How do I restore a wetland?
All wetland restoration work should be as simple as possible. Your goal is a wetland that takes care of itself with little input from you.
The steps that follow are a general guide for swamp restoration (estuaries and peat bogs will have different management needs). Please make sure you seek advice if you are restoring a bog, fen or salt marsh. Each wetland is unique, so some steps may not be necessary in your situation. We recommend you seek professional help for detailed information and advice. Find a list of key contacts.
Under Northland Regional Council rules, you cannot undertake works within or near a significant indigenous wetland as they could cause adverse effects. This includes building structures, drainage, clearing or excavating. Please seek advice before you start work, as most wetlands in Northland are classed as ‘significant’. Check that you do not require a resource consent before you start work in your wetland.
- Look, learn and plan - Consider the wetland type, what you want to achieve and what suits your situation. Seek advice and take your time.
- Investigate the wetland’s water supply - If water levels and flows need restoring, this will be your first step. Many wetlands become dry and weedy because of drainage on adjacent land. You may need to manage a drain or culvert to restore water. Seek advice first as you may need a resource consent (see section 11, Wetland rules).
- Keep stock out, particularly at critical times of the year - However, be aware that if there is a nearby population of pateke (brown teal), they will benefit from some adjacent pasture being grazed.
- Control weeds.
- Control animal pests.
- Consider providing ‘extras’ for wetland wildlife.
- Plant in and around your wetland, focussing first on replacing species which have been removed or grazed out - See the planting guide at the end of this booklet for plants to use for the different wetland types.
- Maintain the area with weeding and pest control.
- Monitor your progress.
- If you wish to protect your investment of time and energy, you can place a covenant on the site – where you or subsequent owners retain ownership and control, but the wetland is protected forever.
- Know and comply with rules about wetlands.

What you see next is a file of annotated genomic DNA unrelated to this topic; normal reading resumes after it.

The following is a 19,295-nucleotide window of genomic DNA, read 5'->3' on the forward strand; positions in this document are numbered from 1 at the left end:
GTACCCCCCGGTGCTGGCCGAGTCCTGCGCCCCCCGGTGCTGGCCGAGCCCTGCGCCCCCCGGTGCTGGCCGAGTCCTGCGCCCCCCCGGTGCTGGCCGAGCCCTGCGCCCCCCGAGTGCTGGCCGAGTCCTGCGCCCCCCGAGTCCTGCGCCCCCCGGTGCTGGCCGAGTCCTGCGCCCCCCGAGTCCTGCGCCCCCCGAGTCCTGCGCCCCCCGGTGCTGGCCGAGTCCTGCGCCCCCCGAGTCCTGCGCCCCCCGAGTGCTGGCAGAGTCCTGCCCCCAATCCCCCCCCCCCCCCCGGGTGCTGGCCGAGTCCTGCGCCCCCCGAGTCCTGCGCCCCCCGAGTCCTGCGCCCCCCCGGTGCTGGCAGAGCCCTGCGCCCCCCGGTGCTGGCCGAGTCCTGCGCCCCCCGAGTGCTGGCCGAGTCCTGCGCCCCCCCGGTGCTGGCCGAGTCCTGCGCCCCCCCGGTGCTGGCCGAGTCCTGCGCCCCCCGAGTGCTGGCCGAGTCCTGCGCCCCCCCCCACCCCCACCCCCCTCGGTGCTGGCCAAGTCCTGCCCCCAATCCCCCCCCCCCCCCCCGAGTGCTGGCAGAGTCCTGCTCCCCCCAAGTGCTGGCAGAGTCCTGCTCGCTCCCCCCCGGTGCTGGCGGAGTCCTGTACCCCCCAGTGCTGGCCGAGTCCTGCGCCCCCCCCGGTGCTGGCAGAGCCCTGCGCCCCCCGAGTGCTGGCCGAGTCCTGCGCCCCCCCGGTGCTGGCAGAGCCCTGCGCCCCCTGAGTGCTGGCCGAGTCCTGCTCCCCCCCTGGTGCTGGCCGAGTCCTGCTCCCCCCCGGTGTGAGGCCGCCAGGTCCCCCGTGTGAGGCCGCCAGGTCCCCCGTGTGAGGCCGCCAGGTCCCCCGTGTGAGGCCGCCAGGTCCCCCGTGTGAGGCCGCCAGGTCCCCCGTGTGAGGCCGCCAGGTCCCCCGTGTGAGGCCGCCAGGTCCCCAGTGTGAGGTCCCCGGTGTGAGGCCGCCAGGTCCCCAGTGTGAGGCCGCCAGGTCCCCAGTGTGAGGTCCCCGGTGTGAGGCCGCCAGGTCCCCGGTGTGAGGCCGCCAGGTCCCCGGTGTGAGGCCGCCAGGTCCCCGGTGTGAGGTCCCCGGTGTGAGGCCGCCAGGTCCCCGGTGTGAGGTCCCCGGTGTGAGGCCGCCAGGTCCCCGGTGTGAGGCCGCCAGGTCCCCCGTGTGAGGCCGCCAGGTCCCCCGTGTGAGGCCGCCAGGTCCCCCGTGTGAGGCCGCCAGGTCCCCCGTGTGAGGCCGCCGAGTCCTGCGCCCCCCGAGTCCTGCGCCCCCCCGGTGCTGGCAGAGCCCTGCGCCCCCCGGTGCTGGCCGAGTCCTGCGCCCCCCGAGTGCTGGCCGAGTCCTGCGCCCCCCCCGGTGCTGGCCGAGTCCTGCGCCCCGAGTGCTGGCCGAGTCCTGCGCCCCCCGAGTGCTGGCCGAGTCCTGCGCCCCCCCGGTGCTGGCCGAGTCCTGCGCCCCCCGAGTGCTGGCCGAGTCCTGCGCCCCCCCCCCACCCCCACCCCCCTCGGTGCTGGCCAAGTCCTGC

No two wetlands are alike – how they look and the plants and animals they contain will vary with local conditions (e.g. soils, climate and water flow). Larger wetlands may contain several different types of plant and animal communities, and all wetlands change with environmental conditions.
Before you start restoring your wetland, develop a site plan and ask yourself:
- What’s there now? Plan to protect and encourage any naturally occurring native plants first.
- What was there originally? Look at wetlands of a similar type in the area. Stock may have grazed out species such as cabbage tree, flax and raupo. Restore these “missing elements” first.
- What would you like to see in the future?
- What are your aims? Trapping sediment? Attracting wildlife? A water source?
- How much time and what resources do you have?
- What effect will your activities have on neighbouring properties, both upstream and down?
- Could you work with neighbours?
- Is your wetland changing? Check out the water supply. Your wetland may be getting wetter or drier depending on what you or your neighbours are doing.
- Are you going to be doing any works that may cause damage or effects in the wetland? If so, you will need a resource consent.
Seek advice and help
Talk to the Northland Regional Council and the groups listed at the back of this guide about your goals. They can advise you on what to plant and options for funding. The Northland Regional Council may be able to provide copies of aerial photographs, if staff time allows.
See Waikato Regional Council’s wetland restoration template –
Your wetland and its water
Wetlands are covered or soaked for at least part, and often all, of the year. They depend on a natural supply of water – from tidal flows, springs, streams, flooding rivers, connections with groundwater, rainfall or a combination of these.
The water level in your wetland and how much it fluctuates will determine the plants and animals it can support.
Before you decide what sort of approach should be taken, spend some time monitoring the source and amount of water, especially over the seasons. Use a ‘depth marker’ (such as a wooden post) to mark water levels at different times of the year and use stakes to mark the edges of the winter water levels and summer water levels. This will help you decide if the water levels need restoring, what to plant and where. When wetlands become drier, weeds such as gorse, Mexican devil weed and pampas move in. Restoring water levels can help manage these weeds.
A number of things can damage a wetland’s natural cycle of flooding and drying. They happen at two key places:
- At the ‘‘wetland’’ level, the cycle can be affected by drainage (including the construction of drainage ditches and culverts) or filling and levelling of low-lying areas.
- At the ‘‘catchment’’ level (the source of the wetland’s water), the cycle can be affected by fewer floods than normal (if rivers are stopbanked), water takes from streams and groundwater, and the drainage of nearby wetlands.
If the wetland has been partially drained, you’ll probably need to increase its water levels by filling in or blocking ditches or drains. Weirs are an effective way to manage water levels, but require a resource consent. If there have been changes within the catchment you may need to increase water levels by building a low bund, weir or dam, or other earthworks.
Before you make any changes to water levels in a wetland or undertake any earthworks, contact the Northland Regional Council and your district council, as you will need a resource consent.
Raising water levels may kill vegetation around edges.
Creating areas of open water